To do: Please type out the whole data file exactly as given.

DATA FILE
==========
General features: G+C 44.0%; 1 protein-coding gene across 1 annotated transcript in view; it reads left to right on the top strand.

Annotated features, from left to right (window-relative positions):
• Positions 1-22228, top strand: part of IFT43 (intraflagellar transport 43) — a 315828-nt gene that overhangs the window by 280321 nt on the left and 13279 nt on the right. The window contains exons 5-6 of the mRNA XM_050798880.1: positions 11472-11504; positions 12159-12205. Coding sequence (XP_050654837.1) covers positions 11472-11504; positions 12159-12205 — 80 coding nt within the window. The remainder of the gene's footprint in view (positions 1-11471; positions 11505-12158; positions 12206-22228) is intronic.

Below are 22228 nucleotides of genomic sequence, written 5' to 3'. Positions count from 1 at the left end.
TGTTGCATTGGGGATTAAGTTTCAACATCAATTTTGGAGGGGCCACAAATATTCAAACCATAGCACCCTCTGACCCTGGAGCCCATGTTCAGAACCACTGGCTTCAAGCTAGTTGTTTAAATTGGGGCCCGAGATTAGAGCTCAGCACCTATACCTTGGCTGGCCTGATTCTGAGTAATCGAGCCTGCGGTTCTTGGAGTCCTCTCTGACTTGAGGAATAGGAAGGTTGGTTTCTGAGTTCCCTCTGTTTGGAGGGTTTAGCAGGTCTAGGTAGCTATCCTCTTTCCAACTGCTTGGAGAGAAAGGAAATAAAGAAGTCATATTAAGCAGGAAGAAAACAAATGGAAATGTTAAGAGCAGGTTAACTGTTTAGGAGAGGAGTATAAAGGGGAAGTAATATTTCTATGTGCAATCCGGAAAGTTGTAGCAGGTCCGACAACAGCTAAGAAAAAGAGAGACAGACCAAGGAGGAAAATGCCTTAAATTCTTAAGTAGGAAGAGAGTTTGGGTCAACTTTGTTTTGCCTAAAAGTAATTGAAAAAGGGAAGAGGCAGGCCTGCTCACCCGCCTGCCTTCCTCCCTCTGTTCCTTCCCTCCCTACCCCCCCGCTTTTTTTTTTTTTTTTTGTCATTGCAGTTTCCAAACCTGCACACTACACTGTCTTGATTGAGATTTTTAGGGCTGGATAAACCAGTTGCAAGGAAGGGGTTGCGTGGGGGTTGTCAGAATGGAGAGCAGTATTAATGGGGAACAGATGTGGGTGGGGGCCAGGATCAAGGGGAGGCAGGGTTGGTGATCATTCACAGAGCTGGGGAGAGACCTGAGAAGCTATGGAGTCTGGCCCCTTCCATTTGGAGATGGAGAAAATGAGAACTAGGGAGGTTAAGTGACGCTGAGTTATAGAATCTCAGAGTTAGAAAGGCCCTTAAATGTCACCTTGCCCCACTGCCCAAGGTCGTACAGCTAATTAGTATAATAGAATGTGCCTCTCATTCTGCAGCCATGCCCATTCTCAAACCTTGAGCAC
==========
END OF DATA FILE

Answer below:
General features: G+C 44.0%; 1 protein-coding gene across 1 annotated transcript in view; it reads left to right on the top strand.

Annotated features, from left to right (window-relative positions):
• Positions 1-22228, top strand: part of IFT43 (intraflagellar transport 43) — a 315828-nt gene that overhangs the window by 280321 nt on the left and 13279 nt on the right. The window contains exons 5-6 of the mRNA XM_050798880.1: positions 11472-11504; positions 12159-12205. Coding sequence (XP_050654837.1) covers positions 11472-11504; positions 12159-12205 — 80 coding nt within the window. The remainder of the gene's footprint in view (positions 1-11471; positions 11505-12158; positions 12206-22228) is intronic.

Below are 22228 nucleotides of genomic sequence, written 5' to 3'. Positions count from 1 at the left end.
TGTTGCATTGGGGATTAAGTTTCAACATCAATTTTGGAGGGGCCACAAATATTCAAACCATAGCACCCTCTGACCCTGGAGCCCATGTTCAGAACCACTGGCTTCAAGCTAGTTGTTTAAATTGGGGCCCGAGATTAGAGCTCAGCACCTATACCTTGGCTGGCCTGATTCTGAGTAATCGAGCCTGCGGTTCTTGGAGTCCTCTCTGACTTGAGGAATAGGAAGGTTGGTTTCTGAGTTCCCTCTGTTTGGAGGGTTTAGCAGGTCTAGGTAGCTATCCTCTTTCCAACTGCTTGGAGAGAAAGGAAATAAAGAAGTCATATTAAGCAGGAAGAAAACAAATGGAAATGTTAAGAGCAGGTTAACTGTTTAGGAGAGGAGTATAAAGGGGAAGTAATATTTCTATGTGCAATCCGGAAAGTTGTAGCAGGTCCGACAACAGCTAAGAAAAAGAGAGACAGACCAAGGAGGAAAATGCCTTAAATTCTTAAGTAGGAAGAGAGTTTGGGTCAACTTTGTTTTGCCTAAAAGTAATTGAAAAAGGGAAGAGGCAGGCCTGCTCACCCGCCTGCCTTCCTCCCTCTGTTCCTTCCCTCCCTACCCCCCCGCTTTTTTTTTTTTTTTTTGTCATTGCAGTTTCCAAACCTGCACACTACACTGTCTTGATTGAGATTTTTAGGGCTGGATAAACCAGTTGCAAGGAAGGGGTTGCGTGGGGGTTGTCAGAATGGAGAGCAGTATTAATGGGGAACAGATGTGGGTGGGGGCCAGGATCAAGGGGAGGCAGGGTTGGTGATCATTCACAGAGCTGGGGAGAGACCTGAGAAGCTATGGAGTCTGGCCCCTTCCATTTGGAGATGGAGAAAATGAGAACTAGGGAGGTTAAGTGACGCTGAGTTATAGAATCTCAGAGTTAGAAAGGCCCTTAAATGTCACCTTGCCCCACTGCCCAAGGTCGTACAGCTAATTAGTATAATAGAATGTGCCTCTCATTCTGCAGCCATGCCCATTCTCAAACCTTGAGCAC